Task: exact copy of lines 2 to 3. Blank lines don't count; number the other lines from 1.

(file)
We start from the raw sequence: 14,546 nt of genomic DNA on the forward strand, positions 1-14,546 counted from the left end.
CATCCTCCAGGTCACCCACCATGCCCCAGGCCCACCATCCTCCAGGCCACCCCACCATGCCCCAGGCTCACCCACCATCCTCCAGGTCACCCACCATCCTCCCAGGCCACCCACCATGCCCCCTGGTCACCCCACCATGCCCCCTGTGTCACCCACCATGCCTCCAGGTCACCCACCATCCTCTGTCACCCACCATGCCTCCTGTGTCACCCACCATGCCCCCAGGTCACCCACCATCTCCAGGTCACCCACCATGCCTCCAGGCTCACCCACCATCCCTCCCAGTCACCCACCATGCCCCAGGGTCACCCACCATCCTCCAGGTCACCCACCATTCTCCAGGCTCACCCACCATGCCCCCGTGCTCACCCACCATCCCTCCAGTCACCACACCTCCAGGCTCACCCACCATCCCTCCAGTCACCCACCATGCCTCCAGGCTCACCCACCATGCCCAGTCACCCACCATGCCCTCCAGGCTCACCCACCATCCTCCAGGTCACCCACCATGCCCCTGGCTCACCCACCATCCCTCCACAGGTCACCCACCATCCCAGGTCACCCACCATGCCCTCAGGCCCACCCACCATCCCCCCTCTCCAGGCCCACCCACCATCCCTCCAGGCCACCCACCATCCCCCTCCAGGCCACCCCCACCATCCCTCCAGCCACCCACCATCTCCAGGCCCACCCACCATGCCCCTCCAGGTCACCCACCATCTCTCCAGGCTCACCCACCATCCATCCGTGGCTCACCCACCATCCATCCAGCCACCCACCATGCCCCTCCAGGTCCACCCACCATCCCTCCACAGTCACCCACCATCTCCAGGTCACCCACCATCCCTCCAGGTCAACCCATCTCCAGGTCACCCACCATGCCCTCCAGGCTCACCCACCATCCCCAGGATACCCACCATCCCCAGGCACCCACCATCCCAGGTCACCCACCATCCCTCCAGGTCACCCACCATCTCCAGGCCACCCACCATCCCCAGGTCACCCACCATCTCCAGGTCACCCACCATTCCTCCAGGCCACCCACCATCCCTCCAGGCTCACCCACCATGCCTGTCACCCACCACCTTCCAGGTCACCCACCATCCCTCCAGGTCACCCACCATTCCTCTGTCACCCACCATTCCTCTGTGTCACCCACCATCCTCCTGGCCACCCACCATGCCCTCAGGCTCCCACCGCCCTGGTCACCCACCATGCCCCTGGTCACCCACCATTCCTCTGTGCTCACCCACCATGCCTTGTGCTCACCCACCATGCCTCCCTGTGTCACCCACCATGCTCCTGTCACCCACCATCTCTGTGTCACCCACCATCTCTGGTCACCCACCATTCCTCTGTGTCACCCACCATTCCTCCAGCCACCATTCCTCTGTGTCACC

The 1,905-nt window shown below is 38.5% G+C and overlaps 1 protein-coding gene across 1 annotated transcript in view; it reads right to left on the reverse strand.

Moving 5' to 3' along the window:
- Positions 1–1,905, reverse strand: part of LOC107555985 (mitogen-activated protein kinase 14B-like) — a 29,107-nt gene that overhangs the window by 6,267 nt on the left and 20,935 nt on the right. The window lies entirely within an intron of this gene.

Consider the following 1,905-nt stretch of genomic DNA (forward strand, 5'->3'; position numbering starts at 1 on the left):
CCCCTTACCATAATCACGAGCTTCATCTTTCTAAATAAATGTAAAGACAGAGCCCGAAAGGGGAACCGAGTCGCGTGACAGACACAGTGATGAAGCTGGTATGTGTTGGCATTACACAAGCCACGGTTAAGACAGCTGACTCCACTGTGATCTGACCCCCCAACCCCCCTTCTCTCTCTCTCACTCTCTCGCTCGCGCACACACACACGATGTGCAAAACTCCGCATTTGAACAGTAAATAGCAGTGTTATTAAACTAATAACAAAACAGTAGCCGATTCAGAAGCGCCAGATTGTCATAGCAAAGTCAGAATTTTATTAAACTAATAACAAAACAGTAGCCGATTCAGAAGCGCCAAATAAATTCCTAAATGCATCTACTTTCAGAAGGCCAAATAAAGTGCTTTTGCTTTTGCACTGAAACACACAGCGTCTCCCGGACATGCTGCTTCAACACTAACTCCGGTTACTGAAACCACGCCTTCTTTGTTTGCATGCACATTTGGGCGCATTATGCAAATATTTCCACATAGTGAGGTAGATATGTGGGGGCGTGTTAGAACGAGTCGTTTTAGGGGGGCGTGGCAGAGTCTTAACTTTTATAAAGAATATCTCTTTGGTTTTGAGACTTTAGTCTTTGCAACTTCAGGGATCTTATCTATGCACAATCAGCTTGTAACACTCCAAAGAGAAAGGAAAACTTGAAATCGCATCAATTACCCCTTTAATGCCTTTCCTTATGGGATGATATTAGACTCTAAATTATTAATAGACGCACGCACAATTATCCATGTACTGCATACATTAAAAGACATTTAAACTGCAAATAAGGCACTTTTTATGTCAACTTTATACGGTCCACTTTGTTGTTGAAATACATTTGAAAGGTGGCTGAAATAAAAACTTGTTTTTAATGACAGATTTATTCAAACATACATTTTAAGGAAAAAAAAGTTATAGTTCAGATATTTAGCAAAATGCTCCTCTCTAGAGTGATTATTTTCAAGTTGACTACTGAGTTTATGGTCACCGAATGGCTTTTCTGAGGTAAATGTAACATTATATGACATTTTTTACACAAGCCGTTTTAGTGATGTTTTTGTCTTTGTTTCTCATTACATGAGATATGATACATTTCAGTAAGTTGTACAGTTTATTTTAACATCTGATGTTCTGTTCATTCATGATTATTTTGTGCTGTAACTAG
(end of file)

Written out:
CATCCTCCAGGTCACCCACCATGCCCCAGGCCCACCATCCTCCAGGCCACCCCACCATGCCCCAGGCTCACCCACCATCCTCCAGGTCACCCACCATCCTCCCAGGCCACCCACCATGCCCCCTGGTCACCCCACCATGCCCCCTGTGTCACCCACCATGCCTCCAGGTCACCCACCATCCTCTGTCACCCACCATGCCTCCTGTGTCACCCACCATGCCCCCAGGTCACCCACCATCTCCAGGTCACCCACCATGCCTCCAGGCTCACCCACCATCCCTCCCAGTCACCCACCATGCCCCAGGGTCACCCACCATCCTCCAGGTCACCCACCATTCTCCAGGCTCACCCACCATGCCCCCGTGCTCACCCACCATCCCTCCAGTCACCACACCTCCAGGCTCACCCACCATCCCTCCAGTCACCCACCATGCCTCCAGGCTCACCCACCATGCCCAGTCACCCACCATGCCCTCCAGGCTCACCCACCATCCTCCAGGTCACCCACCATGCCCCTGGCTCACCCACCATCCCTCCACAGGTCACCCACCATCCCAGGTCACCCACCATGCCCTCAGGCCCACCCACCATCCCCCCTCTCCAGGCCCACCCACCATCCCTCCAGGCCACCCACCATCCCCCTCCAGGCCACCCCCACCATCCCTCCAGCCACCCACCATCTCCAGGCCCACCCACCATGCCCCTCCAGGTCACCCACCATCTCTCCAGGCTCACCCACCATCCATCCGTGGCTCACCCACCATCCATCCAGCCACCCACCATGCCCCTCCAGGTCCACCCACCATCCCTCCACAGTCACCCACCATCTCCAGGTCACCCACCATCCCTCCAGGTCAACCCATCTCCAGGTCACCCACCATGCCCTCCAGGCTCACCCACCATCCCCAGGATACCCACCATCCCCAGGCACCCACCATCCCAGGTCACCCACCATCCCTCCAGGTCACCCACCATCTCCAGGCCACCCACCATCCCCAGGTCACCCACCATCTCCAGGTCACCCACCATTCCTCCAGGCCACCCACCATCCCTCCAGGCTCACCCACCATGCCTGTCACCCACCACCTTCCAGGTCACCCACCATCCCTCCAGGTCACCCACCATTCCTCTGTCACCCACCATTCCTCTGTGTCACCCACCATCCTCCTGGCCACCCACCATGCCCTCAGGCTCCCACCGCCCTGGTCACCCACCATGCCCCTGGTCACCCACCATTCCTCTGTGCTCACCCACCATGCCTTGTGCTCACCCACCATGCCTCCCTGTGTCACCCACCATGCTCCTGTCACCCACCATCTCTGTGTCACCCACCATCTCTGGTCACCCACCATTCCTCTGTGTCACCCACCATTCCTCCAGCCACCATTCCTCTGTGTCACC

The 1,905-nt window shown below is 38.5% G+C and overlaps 1 protein-coding gene across 1 annotated transcript in view; it reads right to left on the reverse strand.